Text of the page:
> DON'T like the whole, "there's more than one way to do it" deal.

I learned Perl for my first job, and it's still where I turn when I have
some text processing that's too big for a shell script with grep and
sed, but small enough to handle within a few hundred lines of code.

That said, I refuse to use it for anything major, simply because I've
looked at some of my old scripts and went "Huh?"  Hint: If it uses more
than one CPAN package, it's too big.  I also don't like that it has been
non-portable: I've had scripts work on one system, but not on another,
particularly if they do anything with threads.

This was brought to the fore by a recent project, in which I was using
Perl as a text interface to an asynchronous network protocol.  That
required both input and output loops, which I put in different threads.
Then I switched to a different flavor of Linux, on the same machine
even, and the script refused to run because Perl had been compiled
differently.  It also refuses to run on Windows.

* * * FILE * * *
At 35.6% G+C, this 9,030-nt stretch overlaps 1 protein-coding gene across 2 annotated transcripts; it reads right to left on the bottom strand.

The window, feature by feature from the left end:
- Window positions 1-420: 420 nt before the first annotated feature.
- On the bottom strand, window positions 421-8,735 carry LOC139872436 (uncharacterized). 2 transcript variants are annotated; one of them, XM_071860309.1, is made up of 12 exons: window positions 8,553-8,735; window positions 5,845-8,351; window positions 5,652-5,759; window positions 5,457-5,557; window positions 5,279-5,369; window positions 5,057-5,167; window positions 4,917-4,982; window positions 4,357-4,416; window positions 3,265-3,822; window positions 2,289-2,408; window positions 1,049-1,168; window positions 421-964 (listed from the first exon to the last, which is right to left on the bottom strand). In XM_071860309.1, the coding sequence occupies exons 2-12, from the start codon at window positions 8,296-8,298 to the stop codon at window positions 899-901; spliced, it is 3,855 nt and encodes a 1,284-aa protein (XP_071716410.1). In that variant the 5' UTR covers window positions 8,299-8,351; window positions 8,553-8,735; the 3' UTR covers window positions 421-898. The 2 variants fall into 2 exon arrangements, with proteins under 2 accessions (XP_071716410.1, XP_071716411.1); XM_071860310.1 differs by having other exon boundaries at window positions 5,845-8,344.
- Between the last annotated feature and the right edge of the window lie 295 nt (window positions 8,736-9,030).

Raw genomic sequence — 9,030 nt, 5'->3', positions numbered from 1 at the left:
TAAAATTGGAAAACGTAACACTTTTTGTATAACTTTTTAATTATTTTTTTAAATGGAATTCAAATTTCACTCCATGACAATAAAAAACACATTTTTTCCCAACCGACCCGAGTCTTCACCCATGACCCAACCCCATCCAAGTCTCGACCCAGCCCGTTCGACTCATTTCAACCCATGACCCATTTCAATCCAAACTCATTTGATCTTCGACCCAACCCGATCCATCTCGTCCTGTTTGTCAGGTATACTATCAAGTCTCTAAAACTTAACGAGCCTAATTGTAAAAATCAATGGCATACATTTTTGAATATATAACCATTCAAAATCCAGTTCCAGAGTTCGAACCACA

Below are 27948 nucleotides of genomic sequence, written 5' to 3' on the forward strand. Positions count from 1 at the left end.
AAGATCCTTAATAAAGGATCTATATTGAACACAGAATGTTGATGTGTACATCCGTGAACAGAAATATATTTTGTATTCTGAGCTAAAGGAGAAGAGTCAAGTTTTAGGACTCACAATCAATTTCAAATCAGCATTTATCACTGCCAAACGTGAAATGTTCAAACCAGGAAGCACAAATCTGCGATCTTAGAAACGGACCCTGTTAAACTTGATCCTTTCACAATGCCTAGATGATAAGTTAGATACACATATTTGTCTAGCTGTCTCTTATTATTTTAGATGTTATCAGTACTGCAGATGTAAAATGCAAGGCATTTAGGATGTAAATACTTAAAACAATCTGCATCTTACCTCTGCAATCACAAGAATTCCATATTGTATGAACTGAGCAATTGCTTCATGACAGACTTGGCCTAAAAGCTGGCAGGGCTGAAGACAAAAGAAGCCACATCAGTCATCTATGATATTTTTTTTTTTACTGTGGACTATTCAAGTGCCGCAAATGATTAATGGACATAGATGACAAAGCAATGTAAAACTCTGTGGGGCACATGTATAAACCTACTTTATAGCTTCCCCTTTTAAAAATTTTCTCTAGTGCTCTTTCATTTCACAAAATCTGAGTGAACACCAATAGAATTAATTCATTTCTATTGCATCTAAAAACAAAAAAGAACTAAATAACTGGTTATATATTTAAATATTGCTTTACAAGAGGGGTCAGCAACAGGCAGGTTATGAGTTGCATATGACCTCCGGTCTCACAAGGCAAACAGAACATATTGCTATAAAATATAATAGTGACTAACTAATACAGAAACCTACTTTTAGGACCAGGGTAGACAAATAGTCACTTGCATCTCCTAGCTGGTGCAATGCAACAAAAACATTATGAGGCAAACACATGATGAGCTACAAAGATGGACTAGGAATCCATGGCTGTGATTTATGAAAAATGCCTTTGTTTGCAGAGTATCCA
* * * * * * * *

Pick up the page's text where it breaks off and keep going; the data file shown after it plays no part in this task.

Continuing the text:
You mentioned that you've had experience with it, particularly related
to shell scripting.  As long as you're comfortable with regular
expressions, I don't imagine you really need to dig deeper.

> Python.  Python is the front runner for me.

I learned Python on a project related to the above Perl script, and
absolutely fell in love.  My project implements a server for an
environment that used a published network protocol, but for which the
reference and only extant server was a Windows binary.  (The fact that
an Erlang server was released as open source before I released mine is
completely irrelevant.)

I love the way it reads so easily, so much like pseudocode.  The
syntactical whitespace helps with this.  So does the fact that a type
can be used as a function, and the fact that a function can be passed
around and stored like any other type of data.

I love the way it makes development quick.  I had something up and
running within a few days, and a fairly complex system complete and